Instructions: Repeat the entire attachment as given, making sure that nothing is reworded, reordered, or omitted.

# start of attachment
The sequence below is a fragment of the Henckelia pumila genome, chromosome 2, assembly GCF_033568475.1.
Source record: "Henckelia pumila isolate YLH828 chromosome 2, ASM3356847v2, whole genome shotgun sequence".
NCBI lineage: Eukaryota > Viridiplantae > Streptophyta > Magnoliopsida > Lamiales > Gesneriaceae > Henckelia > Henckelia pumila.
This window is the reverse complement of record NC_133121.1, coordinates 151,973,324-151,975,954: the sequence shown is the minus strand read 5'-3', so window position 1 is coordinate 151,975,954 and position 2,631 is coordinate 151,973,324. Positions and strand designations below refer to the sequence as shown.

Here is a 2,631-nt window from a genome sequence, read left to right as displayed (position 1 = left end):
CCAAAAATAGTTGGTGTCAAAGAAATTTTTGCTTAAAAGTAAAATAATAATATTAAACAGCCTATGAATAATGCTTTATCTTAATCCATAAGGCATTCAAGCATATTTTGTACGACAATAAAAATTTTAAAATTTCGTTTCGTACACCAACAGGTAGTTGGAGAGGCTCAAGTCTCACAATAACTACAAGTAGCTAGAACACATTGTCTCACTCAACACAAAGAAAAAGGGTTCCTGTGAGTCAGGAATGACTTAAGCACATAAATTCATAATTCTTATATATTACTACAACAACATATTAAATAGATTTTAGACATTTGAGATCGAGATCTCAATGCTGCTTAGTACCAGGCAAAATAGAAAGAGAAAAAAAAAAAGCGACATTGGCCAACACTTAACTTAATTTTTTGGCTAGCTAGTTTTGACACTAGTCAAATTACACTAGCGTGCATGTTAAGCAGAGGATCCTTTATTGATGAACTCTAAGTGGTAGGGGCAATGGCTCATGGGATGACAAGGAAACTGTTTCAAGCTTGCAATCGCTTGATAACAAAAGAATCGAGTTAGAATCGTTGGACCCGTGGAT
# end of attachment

The sequence below is a fragment of the Henckelia pumila genome, chromosome 2, assembly GCF_033568475.1.
Source record: "Henckelia pumila isolate YLH828 chromosome 2, ASM3356847v2, whole genome shotgun sequence".
NCBI lineage: Eukaryota > Viridiplantae > Streptophyta > Magnoliopsida > Lamiales > Gesneriaceae > Henckelia > Henckelia pumila.
This window is the reverse complement of record NC_133121.1, coordinates 151,973,324-151,975,954: the sequence shown is the minus strand read 5'-3', so window position 1 is coordinate 151,975,954 and position 2,631 is coordinate 151,973,324. Positions and strand designations below refer to the sequence as shown.

Here is a 2,631-nt window from a genome sequence, read left to right as displayed (position 1 = left end):
CCAAAAATAGTTGGTGTCAAAGAAATTTTTGCTTAAAAGTAAAATAATAATATTAAACAGCCTATGAATAATGCTTTATCTTAATCCATAAGGCATTCAAGCATATTTTGTACGACAATAAAAATTTTAAAATTTCGTTTCGTACACCAACAGGTAGTTGGAGAGGCTCAAGTCTCACAATAACTACAAGTAGCTAGAACACATTGTCTCACTCAACACAAAGAAAAAGGGTTCCTGTGAGTCAGGAATGACTTAAGCACATAAATTCATAATTCTTATATATTACTACAACAACATATTAAATAGATTTTAGACATTTGAGATCGAGATCTCAATGCTGCTTAGTACCAGGCAAAATAGAAAGAGAAAAAAAAAAAGCGACATTGGCCAACACTTAACTTAATTTTTTGGCTAGCTAGTTTTGACACTAGTCAAATTACACTAGCGTGCATGTTAAGCAGAGGATCCTTTATTGATGAACTCTAAGTGGTAGGGGCAATGGCTCATGGGATGACAAGGAAACTGTTTCAAGCTTGCAATCGCTTGATAACAAAAGAATCGAGTTAGAATCGTTGGACCCGTGGAT